Architectural Bollards, and the Security of America

Having worked on a multi storey highrise office building in Manhattan for the last three and a half years, the article in the Salon hits home so perfectly.

Security today is a major concern in everything. Whether you fly, drive or design architecture, it takes paramount importance, over ruling design, aesthetics, and in many a cases, common sense.

To appreciate how America has changed since 9/11, walk slowly through any major city. What you’ll see dotting the landscape is the physical embodiment of fear. Security installations put up after the attacks continue to block public access and wrangle pedestrian traffic. Outside Manhattan’s Port Authority Bus Terminal, garish purple planters menace rush-hour pedestrian traffic. The gigantic planters have abandoned all horticultural ambition, many of them blooming with nothing more than trash and untilled dirt.

Security today is more about perception than real purpose, at least in architecture. In designing our building we put the same physical security features, and integrated them into the building form, rather than let them stick out as sore thumbs on the sidewalk.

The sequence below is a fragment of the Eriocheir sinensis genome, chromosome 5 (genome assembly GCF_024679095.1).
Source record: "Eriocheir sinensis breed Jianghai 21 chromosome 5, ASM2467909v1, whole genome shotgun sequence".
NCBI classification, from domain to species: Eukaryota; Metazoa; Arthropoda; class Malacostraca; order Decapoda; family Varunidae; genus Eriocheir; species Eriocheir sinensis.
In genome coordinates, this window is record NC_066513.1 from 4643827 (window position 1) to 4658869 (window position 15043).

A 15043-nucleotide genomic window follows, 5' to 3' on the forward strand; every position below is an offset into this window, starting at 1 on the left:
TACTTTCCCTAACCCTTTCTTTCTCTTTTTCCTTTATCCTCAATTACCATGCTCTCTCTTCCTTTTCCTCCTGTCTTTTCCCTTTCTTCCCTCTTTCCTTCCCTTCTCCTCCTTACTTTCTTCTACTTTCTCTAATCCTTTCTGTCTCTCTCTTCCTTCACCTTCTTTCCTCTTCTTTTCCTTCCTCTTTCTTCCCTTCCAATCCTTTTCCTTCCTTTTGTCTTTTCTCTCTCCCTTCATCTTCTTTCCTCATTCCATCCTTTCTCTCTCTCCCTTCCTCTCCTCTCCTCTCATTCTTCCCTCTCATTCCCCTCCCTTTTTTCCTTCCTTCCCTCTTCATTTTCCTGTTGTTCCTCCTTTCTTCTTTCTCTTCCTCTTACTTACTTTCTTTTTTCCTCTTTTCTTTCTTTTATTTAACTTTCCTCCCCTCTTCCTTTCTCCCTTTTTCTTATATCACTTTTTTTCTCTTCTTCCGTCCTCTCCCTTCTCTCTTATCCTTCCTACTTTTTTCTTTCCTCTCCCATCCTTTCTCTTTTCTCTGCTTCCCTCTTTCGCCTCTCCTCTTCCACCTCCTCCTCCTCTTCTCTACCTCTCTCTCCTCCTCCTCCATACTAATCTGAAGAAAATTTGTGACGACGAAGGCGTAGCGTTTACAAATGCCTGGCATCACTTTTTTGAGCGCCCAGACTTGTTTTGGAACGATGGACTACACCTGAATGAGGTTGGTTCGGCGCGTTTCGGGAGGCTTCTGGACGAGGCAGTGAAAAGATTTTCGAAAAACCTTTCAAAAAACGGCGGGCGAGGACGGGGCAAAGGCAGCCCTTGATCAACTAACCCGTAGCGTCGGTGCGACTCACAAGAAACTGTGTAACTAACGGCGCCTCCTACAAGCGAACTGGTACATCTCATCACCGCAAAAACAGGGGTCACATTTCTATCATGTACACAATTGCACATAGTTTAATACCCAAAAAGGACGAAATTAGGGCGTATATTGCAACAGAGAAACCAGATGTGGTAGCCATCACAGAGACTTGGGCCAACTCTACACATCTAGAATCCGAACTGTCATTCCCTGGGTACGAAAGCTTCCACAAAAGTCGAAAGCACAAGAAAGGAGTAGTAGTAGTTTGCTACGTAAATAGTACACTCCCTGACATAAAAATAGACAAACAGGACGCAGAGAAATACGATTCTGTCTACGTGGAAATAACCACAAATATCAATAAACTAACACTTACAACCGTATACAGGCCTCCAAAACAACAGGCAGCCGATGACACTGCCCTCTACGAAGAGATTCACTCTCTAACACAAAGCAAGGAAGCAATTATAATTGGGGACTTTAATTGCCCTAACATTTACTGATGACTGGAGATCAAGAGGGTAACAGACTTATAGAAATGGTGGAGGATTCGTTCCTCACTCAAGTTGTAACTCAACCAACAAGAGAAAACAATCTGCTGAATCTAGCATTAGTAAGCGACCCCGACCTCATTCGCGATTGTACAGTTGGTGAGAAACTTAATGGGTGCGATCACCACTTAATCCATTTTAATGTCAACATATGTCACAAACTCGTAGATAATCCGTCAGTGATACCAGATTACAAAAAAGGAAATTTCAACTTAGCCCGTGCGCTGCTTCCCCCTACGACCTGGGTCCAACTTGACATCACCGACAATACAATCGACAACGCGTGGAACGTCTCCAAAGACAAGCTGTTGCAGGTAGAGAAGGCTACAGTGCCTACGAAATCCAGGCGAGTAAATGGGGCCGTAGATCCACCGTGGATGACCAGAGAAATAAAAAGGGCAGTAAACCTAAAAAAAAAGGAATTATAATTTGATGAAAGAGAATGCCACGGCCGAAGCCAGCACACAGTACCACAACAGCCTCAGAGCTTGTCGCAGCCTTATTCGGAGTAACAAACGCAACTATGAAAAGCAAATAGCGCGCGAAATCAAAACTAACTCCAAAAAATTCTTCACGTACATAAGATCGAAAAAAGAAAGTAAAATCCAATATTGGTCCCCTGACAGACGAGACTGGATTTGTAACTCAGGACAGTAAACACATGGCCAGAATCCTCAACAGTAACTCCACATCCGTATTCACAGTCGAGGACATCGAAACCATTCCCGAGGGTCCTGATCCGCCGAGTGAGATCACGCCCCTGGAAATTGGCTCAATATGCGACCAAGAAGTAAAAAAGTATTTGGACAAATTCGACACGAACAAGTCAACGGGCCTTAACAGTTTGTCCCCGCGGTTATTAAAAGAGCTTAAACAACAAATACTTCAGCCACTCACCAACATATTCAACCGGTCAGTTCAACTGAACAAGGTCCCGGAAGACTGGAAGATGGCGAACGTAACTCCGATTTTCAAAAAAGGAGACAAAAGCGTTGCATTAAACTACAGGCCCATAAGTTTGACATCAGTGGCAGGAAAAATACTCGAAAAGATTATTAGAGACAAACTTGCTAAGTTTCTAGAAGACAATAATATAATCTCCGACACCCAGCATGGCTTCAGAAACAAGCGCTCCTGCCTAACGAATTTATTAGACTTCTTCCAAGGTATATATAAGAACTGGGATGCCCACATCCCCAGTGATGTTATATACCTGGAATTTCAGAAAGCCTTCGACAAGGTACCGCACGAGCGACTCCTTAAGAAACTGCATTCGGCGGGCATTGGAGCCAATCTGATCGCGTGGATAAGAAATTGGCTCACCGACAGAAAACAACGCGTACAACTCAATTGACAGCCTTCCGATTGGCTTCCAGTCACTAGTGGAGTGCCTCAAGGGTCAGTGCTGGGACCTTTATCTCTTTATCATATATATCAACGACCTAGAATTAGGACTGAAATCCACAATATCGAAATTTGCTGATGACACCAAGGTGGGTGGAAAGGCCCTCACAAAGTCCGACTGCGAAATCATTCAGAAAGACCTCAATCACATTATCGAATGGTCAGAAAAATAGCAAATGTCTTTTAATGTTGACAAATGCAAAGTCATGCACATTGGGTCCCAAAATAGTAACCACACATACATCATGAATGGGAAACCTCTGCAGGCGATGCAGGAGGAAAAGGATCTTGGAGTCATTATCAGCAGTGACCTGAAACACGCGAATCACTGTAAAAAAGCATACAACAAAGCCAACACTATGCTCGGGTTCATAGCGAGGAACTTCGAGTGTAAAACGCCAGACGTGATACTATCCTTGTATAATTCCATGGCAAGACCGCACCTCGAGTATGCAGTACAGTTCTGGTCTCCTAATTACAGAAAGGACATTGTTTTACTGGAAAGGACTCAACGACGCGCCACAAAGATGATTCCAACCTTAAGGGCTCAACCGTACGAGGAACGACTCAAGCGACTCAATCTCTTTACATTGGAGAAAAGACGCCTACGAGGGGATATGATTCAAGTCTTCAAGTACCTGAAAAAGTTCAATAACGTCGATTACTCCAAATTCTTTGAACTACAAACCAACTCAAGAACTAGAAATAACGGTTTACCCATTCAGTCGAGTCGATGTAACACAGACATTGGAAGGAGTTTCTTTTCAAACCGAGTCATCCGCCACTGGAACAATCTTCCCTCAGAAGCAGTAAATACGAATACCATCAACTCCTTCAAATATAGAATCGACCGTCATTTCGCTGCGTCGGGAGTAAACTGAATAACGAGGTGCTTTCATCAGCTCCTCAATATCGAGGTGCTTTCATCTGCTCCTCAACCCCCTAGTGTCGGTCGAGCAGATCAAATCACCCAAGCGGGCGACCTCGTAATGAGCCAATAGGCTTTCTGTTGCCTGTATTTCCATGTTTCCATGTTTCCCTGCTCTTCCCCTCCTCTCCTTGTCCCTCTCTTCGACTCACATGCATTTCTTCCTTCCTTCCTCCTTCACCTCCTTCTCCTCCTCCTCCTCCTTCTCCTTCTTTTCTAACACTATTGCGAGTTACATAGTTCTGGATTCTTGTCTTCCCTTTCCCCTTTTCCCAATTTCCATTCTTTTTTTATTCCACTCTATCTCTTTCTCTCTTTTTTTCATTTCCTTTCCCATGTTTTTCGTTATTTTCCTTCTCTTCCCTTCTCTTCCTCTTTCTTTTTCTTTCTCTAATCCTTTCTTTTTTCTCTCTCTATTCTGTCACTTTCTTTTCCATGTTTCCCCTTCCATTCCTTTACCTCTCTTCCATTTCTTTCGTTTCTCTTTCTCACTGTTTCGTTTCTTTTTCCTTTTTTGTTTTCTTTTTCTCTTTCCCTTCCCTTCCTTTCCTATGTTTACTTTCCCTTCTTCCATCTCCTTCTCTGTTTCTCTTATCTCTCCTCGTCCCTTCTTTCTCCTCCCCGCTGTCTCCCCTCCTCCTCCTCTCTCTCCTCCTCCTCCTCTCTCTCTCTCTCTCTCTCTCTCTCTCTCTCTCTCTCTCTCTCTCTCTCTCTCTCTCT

The security consultants rejected that outright because they felt that the users of the building will feel that the security features are not present.

As a result we are left to design ugly looking 22″ high bollards on the sidewalk.

So the next time you walk around New York City or for that matter any American city, and see sore thumbs outside beautiful buildings, do not blame the architect. Infact spare some sympathy for the designer who spent hundreds of hours designing an appealing building to have it all marred by a security consultant, more interested in “perceived” rather than actual security.

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